4. The problem I see with OAuth 2 is not that it exists, but that there doesn’t seem to be anything better. OAuth to me is a login ticket system that allows (optional) delegated login, gives the user control over his data and the ability to revoke it from certain applications and does so in a standard way. There are other standards (e.g., SAML) which address a part of it, but OAuth is the only standard I know that specifies a full application stack. Are there other alternatives? (Not something like OpenID since our applications already handle authentication/user management. OAuth allows to put a ticketing system on top of an existing login system)

  5. The Glee aspect is indeed very sad – but unfortunately I think this happens to a lot of critical technologies – while it’s there people take it for granted, when it disappears they treat it as some sort of “victory for chaos against the establishment” – but what they don’t realise is that there really is *no establishment* – it’s all just people with motivation getting shit done. Without that, we wouldn’t have the Web.

    Whatever has gone wrong or right in this process, oAuth has played a huge role in moving everything forward – I don’t believe it’s dead but there are clearly some things to sort out. Hopefully the consensus can get built to do that.

  6. Your Glee section is utterly depressing… 😦 Although that seems to be the way of the majority of people work – follow success, attack failure (rather coldly Darwinian). I can guarantee most of those involved have never attempted to build anything original, or invested a vast amount of enegery in making a change to anything they feel strongly about. I should think trying to construct the “second album” of a standard is an extremely difficult thing to do, and as such, I totally respect your efforts… it does seem like an argument for the constant creation of entirely new 1.0 standards each time – rather than progress to 2.0 – less corporate interest the better 😉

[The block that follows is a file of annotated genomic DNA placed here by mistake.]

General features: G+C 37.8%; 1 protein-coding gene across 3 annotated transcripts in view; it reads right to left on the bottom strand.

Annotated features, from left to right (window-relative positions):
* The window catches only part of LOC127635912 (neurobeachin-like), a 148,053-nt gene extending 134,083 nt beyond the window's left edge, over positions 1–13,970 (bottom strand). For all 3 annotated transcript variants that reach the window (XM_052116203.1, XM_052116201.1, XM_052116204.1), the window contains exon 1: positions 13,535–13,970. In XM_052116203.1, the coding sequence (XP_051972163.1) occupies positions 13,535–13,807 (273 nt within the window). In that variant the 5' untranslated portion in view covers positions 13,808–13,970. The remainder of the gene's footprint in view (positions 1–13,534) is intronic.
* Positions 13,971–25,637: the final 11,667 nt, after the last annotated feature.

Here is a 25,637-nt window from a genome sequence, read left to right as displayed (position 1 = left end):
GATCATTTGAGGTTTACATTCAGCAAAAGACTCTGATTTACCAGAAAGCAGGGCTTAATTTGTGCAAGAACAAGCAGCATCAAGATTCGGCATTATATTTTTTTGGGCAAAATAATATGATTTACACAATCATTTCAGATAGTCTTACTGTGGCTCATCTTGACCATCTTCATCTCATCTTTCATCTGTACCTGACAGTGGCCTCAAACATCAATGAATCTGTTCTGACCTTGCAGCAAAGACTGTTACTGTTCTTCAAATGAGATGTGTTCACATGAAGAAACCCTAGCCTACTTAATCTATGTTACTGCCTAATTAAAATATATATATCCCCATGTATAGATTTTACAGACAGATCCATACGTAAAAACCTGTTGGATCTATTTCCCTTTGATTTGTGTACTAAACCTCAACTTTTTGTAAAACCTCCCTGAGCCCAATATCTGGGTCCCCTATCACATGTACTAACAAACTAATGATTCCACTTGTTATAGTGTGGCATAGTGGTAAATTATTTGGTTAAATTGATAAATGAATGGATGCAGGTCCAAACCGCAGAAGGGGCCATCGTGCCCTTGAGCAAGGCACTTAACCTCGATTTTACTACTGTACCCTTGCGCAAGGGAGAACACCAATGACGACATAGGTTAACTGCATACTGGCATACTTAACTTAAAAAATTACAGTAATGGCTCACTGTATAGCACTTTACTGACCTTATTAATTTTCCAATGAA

Good luck with your future endeavours.

  7. Glee: maybe it’s simply because many web devs have already had the bitter experience you just had with enterprise people.

    OTOH, if there are shortcomings of OAuth1 which should get fixed, and OAuth2 was in some way taken away from the community by the enterprise guys, why not start a new standardization effort, not aligned with the IETF, driven strictly by web devs, and get it right? Many internet-related standards nowadays, sanctioned by the IETF, are overly complex, but non-enterprisey protocols still catch on, once there’s a viable community behind them, and the enterprise guys eventually accept them. One of the examples that come to my mind right now is JSON-RPC.

  8. Like most groups of people, standardization efforts work best when narrowly focused. In my mind, the best standards emerge from cases where the committee codifies existing practice, rather than making stuff up.

    The more leeway the standards committee has for adding ‘new things’, the more likely the committee is to evolve the standard into a massive framework of standards that, because they can’t agree on some things, doesn’t actually answer the hard questions, but leaves it open for everyone to interpret as they see fit.

    I’m presently implementing some things based on the IEEE 11073 standards, and they clearly suffered the same design-by-committee approach. There’s way too many of them, they leave a bunch of hard questions up to the implementer, and they are overly complex for any of the tasks that the average user would like to accomplish.

  9. Any idea why David Recordon yanked his name from both specifications too? He seems less talkative than you are.

  10. Personally, I felt that OAuth 1.0 failed to do real standardization: yeah, it was there, and everyone had their own incompatible versions.

    I expected OAuth 2.0 to be more complex, perhaps even too complex for my simple mind, and I expected client
    Iibraries on every possible language from brainf.ck to PIC assembly to have a client-side standard implementation, which would connect to Google or Facebook with the same ease as to a freelancer’s RoR or django site, just by changing a single domain name and a single API key perhaps in a config file.

    I expected also server libraries and/or proxies, which could be easily put in front of any webservice, written in any popular server-side framework, from Rails to Spring, which would handle all the juggling for us, simulating a simple authenticated user for us, perhaps just a flag telling us that it’s in fact an API client and wether if it’s an offline usage, just to make sure.